Traveling in the Nuclear Contamination Zones in Japan

Behold
The Photo Blog
Aug. 19 2013 1:45 PM

Exploring the Aftermath of Fukushima

In front of a supermarket of the evacuated town of Namie.
In front of a supermarket in the evacuated town of Namie, Japan. Nothing has changed here in more than two years. The city reopened between 9 a.m. and 4 p.m. since the prohibited area was modified in early 2013.

Carlos Ayesta and Guillaume Bression/Trois8

On March 11, 2011, a magnitude-9.0 earthquake and tsunami devastated parts of Japan and led to a disaster at the Fukushima Daiichi nuclear power plant.

French photographers Carlos Ayesta and Guillaume Bression traveled to the contaminated areas of Fukushima prefecture to document what would become a two-part photographic project that examines the disaster from the perspective of the effect on both inhabitants and landscapes of the area. The first series, "Clair Obscur à Fukushima," assessed the situation a few months after the disaster. “What struck us the most was the emptiness of the surrounding of the nuclear plant at that time,” Bression wrote via email. The duo shot “cold and raw photographs” to “accentuate the feeling that you have in front of those lost territories,” Bression said. They used artificial lights because of lack of electricity in the area, which also doubled as a way to emphasize the emptiness felt in the region “that seemed quite fantastical to us.”

For the second series, “Bad Dreams?,” they decided to focus on the question of contamination “that has no border” and how this affected the residents of the area. They traveled around the area meeting many residents and activists, but they were vague about how they got people to pose for their photos.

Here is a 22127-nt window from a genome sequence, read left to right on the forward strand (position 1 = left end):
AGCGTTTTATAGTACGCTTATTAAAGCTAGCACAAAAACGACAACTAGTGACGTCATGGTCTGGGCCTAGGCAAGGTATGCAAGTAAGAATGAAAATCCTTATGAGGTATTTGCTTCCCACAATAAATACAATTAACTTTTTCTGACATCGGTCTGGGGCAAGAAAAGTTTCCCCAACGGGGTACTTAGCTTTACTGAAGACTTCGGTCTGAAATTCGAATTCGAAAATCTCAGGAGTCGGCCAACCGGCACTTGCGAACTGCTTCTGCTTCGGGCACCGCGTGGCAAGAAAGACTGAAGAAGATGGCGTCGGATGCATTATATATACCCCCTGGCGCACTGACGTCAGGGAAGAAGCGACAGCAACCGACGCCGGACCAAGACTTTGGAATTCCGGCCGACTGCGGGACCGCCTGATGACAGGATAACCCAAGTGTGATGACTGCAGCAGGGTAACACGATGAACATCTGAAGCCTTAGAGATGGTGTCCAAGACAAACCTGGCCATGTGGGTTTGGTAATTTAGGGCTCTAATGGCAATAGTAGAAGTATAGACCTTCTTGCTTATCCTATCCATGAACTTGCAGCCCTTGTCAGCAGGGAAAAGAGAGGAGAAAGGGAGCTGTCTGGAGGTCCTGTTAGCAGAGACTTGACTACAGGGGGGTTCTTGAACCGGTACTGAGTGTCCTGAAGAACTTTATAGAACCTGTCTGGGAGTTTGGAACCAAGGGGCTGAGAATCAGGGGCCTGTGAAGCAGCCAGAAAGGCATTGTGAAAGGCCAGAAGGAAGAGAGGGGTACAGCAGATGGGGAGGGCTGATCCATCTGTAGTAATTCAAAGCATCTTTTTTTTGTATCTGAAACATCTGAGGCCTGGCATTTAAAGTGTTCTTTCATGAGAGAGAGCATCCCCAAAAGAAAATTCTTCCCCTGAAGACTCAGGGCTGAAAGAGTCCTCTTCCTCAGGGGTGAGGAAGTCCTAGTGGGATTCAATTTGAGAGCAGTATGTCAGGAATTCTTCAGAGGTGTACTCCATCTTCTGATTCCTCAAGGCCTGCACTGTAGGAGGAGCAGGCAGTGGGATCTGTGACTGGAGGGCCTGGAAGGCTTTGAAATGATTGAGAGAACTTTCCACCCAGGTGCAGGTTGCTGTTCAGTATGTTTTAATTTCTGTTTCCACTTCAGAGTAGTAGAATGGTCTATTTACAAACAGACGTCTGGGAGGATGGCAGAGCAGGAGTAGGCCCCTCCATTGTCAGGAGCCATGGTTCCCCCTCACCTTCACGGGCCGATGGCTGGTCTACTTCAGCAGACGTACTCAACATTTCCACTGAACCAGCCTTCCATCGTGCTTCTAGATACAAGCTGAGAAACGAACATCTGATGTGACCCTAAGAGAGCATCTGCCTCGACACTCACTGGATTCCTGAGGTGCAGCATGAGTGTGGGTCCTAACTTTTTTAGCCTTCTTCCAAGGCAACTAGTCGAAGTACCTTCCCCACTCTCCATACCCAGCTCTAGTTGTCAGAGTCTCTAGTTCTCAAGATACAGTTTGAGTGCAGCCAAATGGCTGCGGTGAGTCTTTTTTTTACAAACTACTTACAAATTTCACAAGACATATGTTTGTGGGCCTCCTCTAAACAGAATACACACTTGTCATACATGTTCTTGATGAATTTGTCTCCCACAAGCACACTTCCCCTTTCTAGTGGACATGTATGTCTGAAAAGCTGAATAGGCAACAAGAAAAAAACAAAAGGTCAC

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“Those trips and encounters were full of strong emotions for us, especially at the beginning of the crisis but also throughout our different projects,” Bression said. “Our intimate and factual knowledge of the region and its inhabitants nourished our photographic work, and even if the image aesthetic matters to us, we primarily tried to convey Fukushima’s reality and our feelings towards this reality.”

Photograph taken in a decontaminated playground of the town of Date. Radioactivity level is relatively low (0.3 mSv / h), but there is no child playing anyway.
A decontaminated playground in Date, Japan. Radioactivity level is relatively low (0.3 mSv/h), but still no children play there.

Carlos Ayesta and Guillaume Bression/Trois8

The evacuated town of Iitate. The packed tree is a cherry blossom. This tree is the symbol of ephemeral beauty in Japan (it remains in bloom a few days only). During World War II, the "Sakura" was the symbol used to motivate Japanese people.
The evacuated town of Iitate, Japan. The packed tree is a cherry blossom, which is the symbol of ephemeral beauty in Japan. (It remains in bloom for a few weeks each year.) During World War II, the cherry-blossom tree was the symbol used to motivate the Japanese people.

Carlos Ayesta and Guillaume Bression/Trois8

To do that, they brought along props to symbolize the idea of contamination that doesn’t have a clear border. Their goal was to develop the idea of not knowing exactly what is safe, both literally and metaphorically.

In order to demonstrate this notion visually, they used large inflatable plastic bubbles and plastic wrap as props, which garnered strange looks from the locals who thought they were crazy for covering a cherry-blossom tree with plastic. There were also logistical hassles for creating a series that didn’t depend on Photoshop or other post-production tricks. “Because of the language, we could not explain what we were doing,” Bression said. “Try to imagine the hassle of inflating bubbles in the area left without electricity … not to mention our search for a whole fish while fishing is still prohibited in the Fukushima Prefecture.”

The forest of Kawamata, located 40 kilometres from the crippled Fukushima nuclear plant in the axis of contamination. Affected by contamination in "leopard spot" some very remote areas are more contaminated than others located closer to the plant.